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Survey Says: Over 40% of American Drivers Could Use an Electric Vehicle

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Summary:

The market for electric vehicles (EVs) is booming. More EVs have been sold in 2013 than were sold in calendar years 2010-2012 combined and more EV models and designs are coming to showroom floors than ever before. Despite all of this good news, however, EVs only make up less than 1% of the total vehicles on the road in the United States and the ever-present chorus of “EV-haters” continue to carol the futility of driving on electricity.

Elec Vehicle

The market for electric vehicles (EVs) is booming. More EVs have been sold in 2013 than were sold in calendar years 2010-2012 combined and more EV models and designs are coming to showroom floors than ever before. Despite all of this good news, however, EVs only make up less than 1% of the total vehicles on the road in the United States and the ever-present chorus of “EV-haters” continue to carol the futility of driving on electricity.

The dichotomy between the recent rise of EV sales and the sustained backlash against EVs raises the question: are today’s EVs a suitable choice for drivers, or are they a technology destined for lonely Ebay auctions like Betamax or Minidiscs? To answer this question, UCS teamed up with Consumers Union, the nonpartisan policy wing of Consumer Reports, to assess whether today’s EVs could meet the vehicle needs and driving habits of American drivers.

Based on a nationally representative survey conducted in September, we found that 42% of American households with a vehicle could use one of today’s EVs. These results demonstrate that today’s EVs could meet the driving needs of millions of Americans, and are an oil saving technology that is here to stay.

The difference between battery electric and plug-in hybrid electric vehicles

Before I continue onto survey results, first some background on the types of EVs we studied.

PHEVs — plug-in hybrid electric vehicles — run both on electricity and gasoline, and have a plug, like the Chevy Volt. When using the electric motor, these vehicles produce no tailpipe emissions, though the range of driving on electricity for these vehicles can be fairly limited, which is why they have a backup gasoline engine so drivers don’t need to worry about running out of juice with nowhere to plug-in. Of course, PHEV drivers can still run out of gasoline.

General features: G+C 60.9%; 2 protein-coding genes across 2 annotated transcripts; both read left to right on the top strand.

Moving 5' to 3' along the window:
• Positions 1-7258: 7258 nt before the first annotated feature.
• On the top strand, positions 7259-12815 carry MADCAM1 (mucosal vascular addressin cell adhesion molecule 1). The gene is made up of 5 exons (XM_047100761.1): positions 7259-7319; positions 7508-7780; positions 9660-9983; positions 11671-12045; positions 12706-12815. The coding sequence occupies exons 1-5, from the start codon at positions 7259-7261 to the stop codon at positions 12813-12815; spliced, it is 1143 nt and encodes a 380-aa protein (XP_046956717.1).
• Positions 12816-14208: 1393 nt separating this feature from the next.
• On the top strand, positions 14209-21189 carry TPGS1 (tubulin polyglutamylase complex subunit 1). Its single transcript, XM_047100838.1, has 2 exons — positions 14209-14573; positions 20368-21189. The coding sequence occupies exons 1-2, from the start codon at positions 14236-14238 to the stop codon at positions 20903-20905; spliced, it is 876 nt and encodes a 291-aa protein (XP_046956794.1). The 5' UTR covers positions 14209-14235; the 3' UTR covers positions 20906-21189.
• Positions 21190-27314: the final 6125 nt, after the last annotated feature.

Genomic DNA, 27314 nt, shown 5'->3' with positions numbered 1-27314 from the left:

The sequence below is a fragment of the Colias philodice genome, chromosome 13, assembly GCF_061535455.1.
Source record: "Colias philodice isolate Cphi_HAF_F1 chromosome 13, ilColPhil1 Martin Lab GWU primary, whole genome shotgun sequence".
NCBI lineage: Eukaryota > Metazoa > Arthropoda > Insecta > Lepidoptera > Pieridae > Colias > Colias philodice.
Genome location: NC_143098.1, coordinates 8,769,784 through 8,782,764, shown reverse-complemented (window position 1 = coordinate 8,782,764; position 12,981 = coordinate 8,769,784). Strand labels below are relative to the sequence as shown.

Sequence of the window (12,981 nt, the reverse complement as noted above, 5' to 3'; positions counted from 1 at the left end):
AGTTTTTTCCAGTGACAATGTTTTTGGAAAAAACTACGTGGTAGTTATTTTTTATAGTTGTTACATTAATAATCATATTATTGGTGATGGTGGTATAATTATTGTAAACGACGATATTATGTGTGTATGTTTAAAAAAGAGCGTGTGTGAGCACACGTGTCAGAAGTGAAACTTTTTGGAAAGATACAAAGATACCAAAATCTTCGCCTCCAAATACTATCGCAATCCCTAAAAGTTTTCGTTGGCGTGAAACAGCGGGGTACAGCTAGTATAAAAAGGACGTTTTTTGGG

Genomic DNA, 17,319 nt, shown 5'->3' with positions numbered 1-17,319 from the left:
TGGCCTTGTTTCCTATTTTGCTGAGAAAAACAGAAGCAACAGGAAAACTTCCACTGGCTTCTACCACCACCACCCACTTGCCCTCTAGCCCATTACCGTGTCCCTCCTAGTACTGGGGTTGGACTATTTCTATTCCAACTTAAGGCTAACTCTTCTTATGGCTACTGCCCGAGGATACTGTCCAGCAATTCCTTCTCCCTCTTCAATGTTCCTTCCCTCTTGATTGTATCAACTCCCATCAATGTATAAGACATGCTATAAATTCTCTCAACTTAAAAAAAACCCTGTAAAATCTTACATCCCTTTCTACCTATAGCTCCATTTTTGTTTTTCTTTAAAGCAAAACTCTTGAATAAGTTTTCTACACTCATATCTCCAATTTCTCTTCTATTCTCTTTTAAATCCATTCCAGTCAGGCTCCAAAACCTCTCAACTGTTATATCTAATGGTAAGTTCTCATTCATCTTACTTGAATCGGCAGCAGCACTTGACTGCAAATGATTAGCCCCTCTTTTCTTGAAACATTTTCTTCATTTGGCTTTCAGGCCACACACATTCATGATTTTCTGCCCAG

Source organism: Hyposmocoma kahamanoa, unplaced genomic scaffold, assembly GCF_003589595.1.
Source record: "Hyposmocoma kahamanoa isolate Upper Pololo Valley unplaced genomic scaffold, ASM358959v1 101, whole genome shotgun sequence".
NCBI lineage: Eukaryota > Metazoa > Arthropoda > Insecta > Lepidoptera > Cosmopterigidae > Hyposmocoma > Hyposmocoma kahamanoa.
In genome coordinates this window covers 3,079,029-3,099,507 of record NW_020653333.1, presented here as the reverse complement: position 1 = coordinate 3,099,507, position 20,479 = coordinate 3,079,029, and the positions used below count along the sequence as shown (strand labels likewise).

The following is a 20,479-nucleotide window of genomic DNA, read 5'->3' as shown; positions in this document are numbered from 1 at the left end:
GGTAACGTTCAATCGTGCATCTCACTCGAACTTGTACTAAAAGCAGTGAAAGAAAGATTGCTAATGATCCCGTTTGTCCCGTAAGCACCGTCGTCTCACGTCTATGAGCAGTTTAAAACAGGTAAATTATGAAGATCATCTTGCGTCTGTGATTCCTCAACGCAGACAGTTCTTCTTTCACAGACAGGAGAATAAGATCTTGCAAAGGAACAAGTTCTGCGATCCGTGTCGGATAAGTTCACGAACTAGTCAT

BEVs — battery electric vehicles — are vehicles that run exclusively on electricity. The Ford Focus Electric, Nissan LEAF, and Tesla Model S are some examples that fall into this category. These vehicles have no gasoline engine, longer electric driving ranges compared to PHEVs, and never produce tailpipe emissions (though there are emissions associated with charging these vehicles, which UCS has previously examined).

National electric vehicle survey results

So how did we determine who could use an EV? For PHEVs, we assessed whether drivers have: (1) access to parking and a plug, (2) no need for hauling or towing capacity, and (3) no need to carry more than 4 passengers around on a daily basis. Although some PHEVs coming to the market will be able to haul or tow gear, or carry more than 4 passengers, we wanted to see who could use the PHEVs that are available today, not tomorrow.

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To determine the potential market for BEVs, in addition to the three criteria used for the above PHEV determination, we examined (1) the average daily distance people drive, (2) whether they have access to charging at home, and (3) whether they already own multiple vehicles or take less than 6 long road trips per year. Because a national network of fast charging stations is just starting to be installed, we assumed that a single-car household taking frequent long weekend or holiday drives would not be a good fit for a BEV.

It turns out that most people — 69%, in fact — drive within the range of most BEVs available today. Here’s a breakdown of our survey takers average daily driving habits compared to the range of today’s BEVs

Why drivers should choose electric vehicles

So millions of Americans could drive an EV, but what does that mean? If every one of the 45 million U.S. households who could use an EV based on our survey did for one year, we would save:

  • 15 billion gallons of gasoline, more than California used in 2012;
  • 89 million metric tons of global warming pollution, equal to taking 14 million gasoline cars off the road for a year;
  • Over $32 billion in fuel costs, based on average prices for gasoline and electricity

Charging ahead

Take note EV critics: this survey not only shows that there is a large potential market for EVs that will likely continue to expand as EV technology and access to charging improves, but also that Americans think EVs are a critical oil saving solution. 65% of survey respondents agree that EVs are an essential part of our nation’s transportation future for reducing oil use and global warming pollution, and 60% of survey takers would consider owning an EV.

Help set the facts straight about EVs today by sharing our new infographic with the survey results, and stay tuned for more opportunities to charge ahead on EVs.

Editor's Note: ClearlyEnergy is proud to repost this article courtesy of the Union of Concerned Scientists. Author credit goes to Josh Goldman, Policy Analyst, Clean Vehicles.

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